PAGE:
- Of all people, Geovany Soto will be the Rangers' catalyst. When he returns from injury in June, that's when Texas will find its rhythm. Soto will slash .280/.370/.490 and be among the league leaders in catcher ERA. Evan Grant will give him an MVP vote.
- Shin-Soo Choo will contend for the MVP award with a 30-30 season. Prince Fielder will hit 40 home runs in his only good season as a Ranger. And adjusting for the time he'll lose to injury, Jurickson Profar will out-WAR Ian Kinsler.
2. Oakland Athletics (87–75)
- A team from Oakland isn't going to lead the AL West in runs scored every year, like they did in 2013. Josh Reddick will settle for 22 home runs (the average of his past two seasons), and Coco Crisp and Brandon Moss will also hit fewer.
- Injuries to starting pitchers, like Jarrod Parker, will thrust young pitchers (e.g., Jesse Chávez, who has just two career starts) into leading roles they won't be able to handle. A mediocre Pythagorean record will result, but Bob Melvin's tinkering and, especially, a lights-out bullpen will help them overachieve it.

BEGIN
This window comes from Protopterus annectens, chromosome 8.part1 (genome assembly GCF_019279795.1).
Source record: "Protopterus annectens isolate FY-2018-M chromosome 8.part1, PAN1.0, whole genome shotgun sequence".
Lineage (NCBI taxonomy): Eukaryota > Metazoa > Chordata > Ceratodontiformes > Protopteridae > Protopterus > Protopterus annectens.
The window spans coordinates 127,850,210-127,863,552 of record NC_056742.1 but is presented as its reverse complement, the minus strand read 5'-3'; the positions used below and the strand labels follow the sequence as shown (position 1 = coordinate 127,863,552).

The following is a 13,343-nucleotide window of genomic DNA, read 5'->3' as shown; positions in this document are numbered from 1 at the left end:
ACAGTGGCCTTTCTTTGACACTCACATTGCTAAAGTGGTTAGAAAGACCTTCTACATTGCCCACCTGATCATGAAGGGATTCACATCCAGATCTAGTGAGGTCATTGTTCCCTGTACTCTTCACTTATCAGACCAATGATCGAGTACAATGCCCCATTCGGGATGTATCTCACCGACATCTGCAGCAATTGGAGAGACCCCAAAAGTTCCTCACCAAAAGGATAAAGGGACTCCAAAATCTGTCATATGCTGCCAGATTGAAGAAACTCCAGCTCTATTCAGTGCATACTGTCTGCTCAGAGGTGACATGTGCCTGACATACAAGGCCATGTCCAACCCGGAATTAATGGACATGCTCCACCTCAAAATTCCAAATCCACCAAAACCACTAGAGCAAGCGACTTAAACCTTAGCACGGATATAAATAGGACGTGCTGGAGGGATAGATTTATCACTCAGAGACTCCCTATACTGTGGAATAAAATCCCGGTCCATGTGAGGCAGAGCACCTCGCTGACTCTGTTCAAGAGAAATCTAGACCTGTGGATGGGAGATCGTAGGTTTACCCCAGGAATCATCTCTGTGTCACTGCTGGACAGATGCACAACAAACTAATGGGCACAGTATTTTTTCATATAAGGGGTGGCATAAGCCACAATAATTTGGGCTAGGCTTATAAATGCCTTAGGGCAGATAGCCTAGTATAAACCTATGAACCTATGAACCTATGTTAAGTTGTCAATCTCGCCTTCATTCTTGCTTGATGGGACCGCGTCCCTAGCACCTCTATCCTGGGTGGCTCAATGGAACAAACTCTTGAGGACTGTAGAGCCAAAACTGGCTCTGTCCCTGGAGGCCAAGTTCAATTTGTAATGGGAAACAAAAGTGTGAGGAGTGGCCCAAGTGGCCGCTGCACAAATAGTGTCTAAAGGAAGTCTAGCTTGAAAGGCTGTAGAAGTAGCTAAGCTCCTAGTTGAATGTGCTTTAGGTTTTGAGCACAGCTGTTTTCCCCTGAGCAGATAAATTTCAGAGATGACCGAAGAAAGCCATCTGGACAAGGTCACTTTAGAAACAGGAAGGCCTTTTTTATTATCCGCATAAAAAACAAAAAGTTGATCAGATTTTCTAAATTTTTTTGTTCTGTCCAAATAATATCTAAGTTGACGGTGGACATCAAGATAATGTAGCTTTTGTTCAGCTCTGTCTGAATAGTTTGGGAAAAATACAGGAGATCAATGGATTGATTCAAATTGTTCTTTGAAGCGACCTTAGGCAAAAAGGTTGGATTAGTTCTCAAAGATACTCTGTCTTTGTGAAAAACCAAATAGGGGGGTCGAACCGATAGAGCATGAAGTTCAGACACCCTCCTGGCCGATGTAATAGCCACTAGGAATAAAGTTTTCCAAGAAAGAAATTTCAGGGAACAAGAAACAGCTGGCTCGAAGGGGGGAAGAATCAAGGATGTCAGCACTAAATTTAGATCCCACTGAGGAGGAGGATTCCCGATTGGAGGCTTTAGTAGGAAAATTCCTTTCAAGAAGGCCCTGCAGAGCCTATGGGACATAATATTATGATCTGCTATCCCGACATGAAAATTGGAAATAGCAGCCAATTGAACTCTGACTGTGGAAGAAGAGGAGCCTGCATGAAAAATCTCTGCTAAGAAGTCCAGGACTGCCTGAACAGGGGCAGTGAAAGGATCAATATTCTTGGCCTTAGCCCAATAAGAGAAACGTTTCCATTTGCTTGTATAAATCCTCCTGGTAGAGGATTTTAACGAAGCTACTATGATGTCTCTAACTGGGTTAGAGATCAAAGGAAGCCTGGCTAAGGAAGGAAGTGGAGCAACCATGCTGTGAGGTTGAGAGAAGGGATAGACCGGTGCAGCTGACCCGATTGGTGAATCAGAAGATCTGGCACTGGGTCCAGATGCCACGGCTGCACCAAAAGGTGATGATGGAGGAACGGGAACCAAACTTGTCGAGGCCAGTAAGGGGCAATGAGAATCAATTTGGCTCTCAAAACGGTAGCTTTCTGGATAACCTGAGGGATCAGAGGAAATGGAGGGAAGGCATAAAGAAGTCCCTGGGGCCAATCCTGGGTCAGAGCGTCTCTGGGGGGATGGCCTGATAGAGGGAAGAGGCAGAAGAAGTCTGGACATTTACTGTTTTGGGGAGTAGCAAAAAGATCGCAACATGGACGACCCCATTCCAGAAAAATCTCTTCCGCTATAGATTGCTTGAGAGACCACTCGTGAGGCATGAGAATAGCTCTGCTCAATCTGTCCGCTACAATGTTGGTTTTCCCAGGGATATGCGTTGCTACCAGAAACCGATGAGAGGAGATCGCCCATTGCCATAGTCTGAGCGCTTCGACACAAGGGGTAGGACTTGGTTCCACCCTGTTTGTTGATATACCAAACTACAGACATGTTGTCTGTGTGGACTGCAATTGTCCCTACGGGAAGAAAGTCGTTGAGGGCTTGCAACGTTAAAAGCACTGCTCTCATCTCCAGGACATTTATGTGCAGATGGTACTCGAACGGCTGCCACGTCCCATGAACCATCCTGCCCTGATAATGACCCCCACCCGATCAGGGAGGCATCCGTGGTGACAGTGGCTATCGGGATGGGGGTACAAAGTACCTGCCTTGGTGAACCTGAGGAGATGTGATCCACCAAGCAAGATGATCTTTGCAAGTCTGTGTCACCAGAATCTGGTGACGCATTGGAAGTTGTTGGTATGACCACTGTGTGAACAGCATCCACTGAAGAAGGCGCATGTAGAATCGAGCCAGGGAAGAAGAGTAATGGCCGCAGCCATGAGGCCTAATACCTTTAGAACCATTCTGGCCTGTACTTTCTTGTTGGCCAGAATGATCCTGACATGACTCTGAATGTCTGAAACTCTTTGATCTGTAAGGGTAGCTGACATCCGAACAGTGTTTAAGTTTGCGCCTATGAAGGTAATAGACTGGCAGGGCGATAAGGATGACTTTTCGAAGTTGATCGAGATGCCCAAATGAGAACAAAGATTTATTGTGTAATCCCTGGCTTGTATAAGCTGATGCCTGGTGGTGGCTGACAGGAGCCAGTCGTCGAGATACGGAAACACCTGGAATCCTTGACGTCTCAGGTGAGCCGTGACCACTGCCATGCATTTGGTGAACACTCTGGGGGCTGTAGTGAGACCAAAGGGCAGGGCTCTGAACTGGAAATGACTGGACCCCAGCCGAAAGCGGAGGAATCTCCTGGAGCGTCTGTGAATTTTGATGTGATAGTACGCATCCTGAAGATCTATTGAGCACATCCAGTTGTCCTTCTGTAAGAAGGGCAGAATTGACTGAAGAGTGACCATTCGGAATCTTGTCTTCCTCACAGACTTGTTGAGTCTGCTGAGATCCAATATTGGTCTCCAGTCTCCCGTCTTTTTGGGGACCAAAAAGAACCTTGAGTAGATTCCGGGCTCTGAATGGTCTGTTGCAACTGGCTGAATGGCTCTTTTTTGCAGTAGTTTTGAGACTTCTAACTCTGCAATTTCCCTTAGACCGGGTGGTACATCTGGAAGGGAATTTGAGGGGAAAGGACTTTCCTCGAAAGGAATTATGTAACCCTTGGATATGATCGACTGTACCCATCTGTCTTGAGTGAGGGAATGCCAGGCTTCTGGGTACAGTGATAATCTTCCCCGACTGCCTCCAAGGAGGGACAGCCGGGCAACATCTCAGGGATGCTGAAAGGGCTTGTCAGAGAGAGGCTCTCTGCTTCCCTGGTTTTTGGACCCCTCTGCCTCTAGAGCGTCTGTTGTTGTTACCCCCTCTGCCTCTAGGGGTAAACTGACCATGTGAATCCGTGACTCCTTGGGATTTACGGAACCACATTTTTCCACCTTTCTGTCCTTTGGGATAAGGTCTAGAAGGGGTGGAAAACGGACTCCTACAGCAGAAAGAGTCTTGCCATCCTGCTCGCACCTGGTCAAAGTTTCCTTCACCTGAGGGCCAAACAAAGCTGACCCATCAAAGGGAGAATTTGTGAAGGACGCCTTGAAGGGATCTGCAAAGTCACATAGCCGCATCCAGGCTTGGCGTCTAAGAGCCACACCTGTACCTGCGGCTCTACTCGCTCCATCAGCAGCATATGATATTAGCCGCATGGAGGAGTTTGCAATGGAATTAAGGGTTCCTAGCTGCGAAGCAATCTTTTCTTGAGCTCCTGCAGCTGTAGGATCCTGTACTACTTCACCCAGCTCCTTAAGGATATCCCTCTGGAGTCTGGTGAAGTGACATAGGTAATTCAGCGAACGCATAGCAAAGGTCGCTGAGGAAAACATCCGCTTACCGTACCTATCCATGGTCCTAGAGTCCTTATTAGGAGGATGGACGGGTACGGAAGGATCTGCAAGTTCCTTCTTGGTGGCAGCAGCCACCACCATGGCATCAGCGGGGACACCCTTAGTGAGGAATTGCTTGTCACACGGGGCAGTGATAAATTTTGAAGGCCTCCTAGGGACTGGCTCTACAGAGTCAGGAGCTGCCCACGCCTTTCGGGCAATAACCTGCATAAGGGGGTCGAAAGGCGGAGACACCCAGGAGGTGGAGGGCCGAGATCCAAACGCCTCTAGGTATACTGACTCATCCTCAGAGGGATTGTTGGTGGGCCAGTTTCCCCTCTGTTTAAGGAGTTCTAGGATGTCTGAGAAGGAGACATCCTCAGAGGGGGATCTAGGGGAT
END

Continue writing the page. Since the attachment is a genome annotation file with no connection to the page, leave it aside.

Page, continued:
- Billy Beane will wish he'd signed Bartolo Colón (two years, $20 million) instead of Scott Kazmir (two years, $22 million).
3. Los Angeles Angels (81–81)
- Say what you want about the Angels' allocation of resources; they still have Mike Trout, Albert Pujols, and Josh Hamilton in a lineup together. Pujols and Hamilton will both look much closer to what we're used to seeing out of them. Together, expect them to be worth 10 wins above replacement.
- Kole Calhoun will be worth more to the Angels than the man he's replacing, Mark Trumbo, will to the Diamondbacks.